This year has been very frustrating for precious metals equity investors with gold having risen 10% from the beginning of the year to its high in May while gold stocks (as measured by the Gold BUGS Index, HUI) have risen only 5% from the start of the year to their April high, underperforming gold by more than 20% year-to-date.
Conventional wisdom — backed up by years of observation — states that gold mining shares tend to outperform the underlying metal in good times because they’re “leveraged to the price of gold.” That is, their extraction costs are more-or-less fixed, so when gold rises, most of the increase flows directly a miner’s bottom line, increasing its earnings at a rate that exceeds the metal’s move.
The US consumer price index rose significantly to 3.44% in May from a year ago and 0.2% from its April level. The increase was bang on target with my estimate. However, I believe that May’s figure on a year-ago basis approached a plateau in the current cycle.
This perspective posting examines the recent history of U.S. debt expansion, bubble formation and bubble deflation, as narrated by the S&P500, and speculates on future economic conditions and the behaviour of asset prices.
U.S. DOLLAR gold bullion prices bounced to $1528 per ounce Friday morning London time – just below where they started the week – as commodities fell and US Treasuries dipped. Stock markets rallied, but were still on course for a loss on the week.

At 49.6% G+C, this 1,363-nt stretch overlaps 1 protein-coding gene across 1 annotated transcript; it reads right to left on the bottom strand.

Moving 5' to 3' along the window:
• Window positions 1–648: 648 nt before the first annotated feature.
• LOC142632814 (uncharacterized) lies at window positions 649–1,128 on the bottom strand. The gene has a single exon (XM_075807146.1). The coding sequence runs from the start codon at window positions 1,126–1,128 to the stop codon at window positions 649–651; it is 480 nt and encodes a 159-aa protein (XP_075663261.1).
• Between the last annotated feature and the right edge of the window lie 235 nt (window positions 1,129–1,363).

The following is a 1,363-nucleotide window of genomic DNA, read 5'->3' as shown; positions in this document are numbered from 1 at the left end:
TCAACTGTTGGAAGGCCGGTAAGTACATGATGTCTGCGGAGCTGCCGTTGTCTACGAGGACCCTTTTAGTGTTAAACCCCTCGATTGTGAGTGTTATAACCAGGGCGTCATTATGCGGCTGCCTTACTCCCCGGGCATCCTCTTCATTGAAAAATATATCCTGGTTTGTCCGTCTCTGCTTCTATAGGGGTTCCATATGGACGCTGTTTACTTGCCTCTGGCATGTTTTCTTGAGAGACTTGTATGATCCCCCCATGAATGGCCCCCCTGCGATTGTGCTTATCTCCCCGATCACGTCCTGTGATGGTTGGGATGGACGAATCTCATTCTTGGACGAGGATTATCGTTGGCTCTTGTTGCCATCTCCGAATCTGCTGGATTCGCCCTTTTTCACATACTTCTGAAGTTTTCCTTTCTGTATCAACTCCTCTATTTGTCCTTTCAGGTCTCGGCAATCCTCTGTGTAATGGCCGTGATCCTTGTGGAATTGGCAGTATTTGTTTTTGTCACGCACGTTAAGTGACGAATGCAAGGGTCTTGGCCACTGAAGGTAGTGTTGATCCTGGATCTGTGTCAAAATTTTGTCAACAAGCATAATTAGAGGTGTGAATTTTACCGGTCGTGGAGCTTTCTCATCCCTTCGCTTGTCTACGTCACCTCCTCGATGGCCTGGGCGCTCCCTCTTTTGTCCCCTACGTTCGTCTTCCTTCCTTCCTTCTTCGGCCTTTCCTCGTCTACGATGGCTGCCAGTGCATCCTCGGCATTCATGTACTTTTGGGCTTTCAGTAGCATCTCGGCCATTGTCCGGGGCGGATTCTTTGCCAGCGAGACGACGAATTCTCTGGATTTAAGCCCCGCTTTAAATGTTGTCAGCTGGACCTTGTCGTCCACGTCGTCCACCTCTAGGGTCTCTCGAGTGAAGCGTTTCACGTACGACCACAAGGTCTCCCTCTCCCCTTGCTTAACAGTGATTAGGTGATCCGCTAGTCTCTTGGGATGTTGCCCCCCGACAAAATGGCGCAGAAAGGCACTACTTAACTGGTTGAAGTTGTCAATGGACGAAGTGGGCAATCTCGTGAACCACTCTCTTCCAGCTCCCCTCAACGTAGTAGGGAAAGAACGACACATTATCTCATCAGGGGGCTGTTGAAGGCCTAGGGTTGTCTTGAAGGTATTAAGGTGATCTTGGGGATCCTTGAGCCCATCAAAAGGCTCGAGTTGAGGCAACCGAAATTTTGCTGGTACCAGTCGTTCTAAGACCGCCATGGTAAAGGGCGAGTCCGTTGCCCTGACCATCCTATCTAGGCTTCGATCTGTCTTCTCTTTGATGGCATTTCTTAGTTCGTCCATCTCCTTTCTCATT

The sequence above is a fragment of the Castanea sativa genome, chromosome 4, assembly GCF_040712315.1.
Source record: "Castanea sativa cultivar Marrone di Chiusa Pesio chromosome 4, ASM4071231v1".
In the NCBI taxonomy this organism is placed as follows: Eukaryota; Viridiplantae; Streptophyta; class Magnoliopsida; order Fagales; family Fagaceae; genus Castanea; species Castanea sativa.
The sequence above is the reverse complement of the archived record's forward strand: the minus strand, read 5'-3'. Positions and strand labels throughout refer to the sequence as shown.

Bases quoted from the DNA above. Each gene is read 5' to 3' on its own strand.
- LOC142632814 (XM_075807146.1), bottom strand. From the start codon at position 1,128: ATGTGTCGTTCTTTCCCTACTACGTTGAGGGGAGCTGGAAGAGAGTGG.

Month to date Federal withholding taxes as of June 15 were down 5.5% from last year, negating the monthly gain shown in May. That gain was primarily due to the calendar anomaly of a payment date for a biweekly and semimonthly pay period for many employees coming on June 1 last year.
Traders dealt with an abundance of inputs on Thursday. And while the news was definitely not positive across the board, it appears that the end result was. Thus, the argument can be made that when a market stops going down on bad news it means that those who wanted to sell have likely already done so.
Coal. It's the energy source we all love to hate for its acid rain, smog, and greenhouse-gas generation, and yet it provides 45% of the electricity that powers the United States.
Most people, provided they have a minimum of experience, know that taking a bone from a dog is a risky proposition. In terms of political power, few dogs are bigger than the American voting public. Taking away, or even threatening to take away, the major entitlements to which they have become accustomed could expose politicians to a mauling at election time.
It appears that there will be no Greek debt default for now. The deal with Germany and France means the can is kicked down the road. Kicking the can means adding subsidy and postponing reckoning. As long as large powers agree to do it, “can-kicking” may persist for a very long time.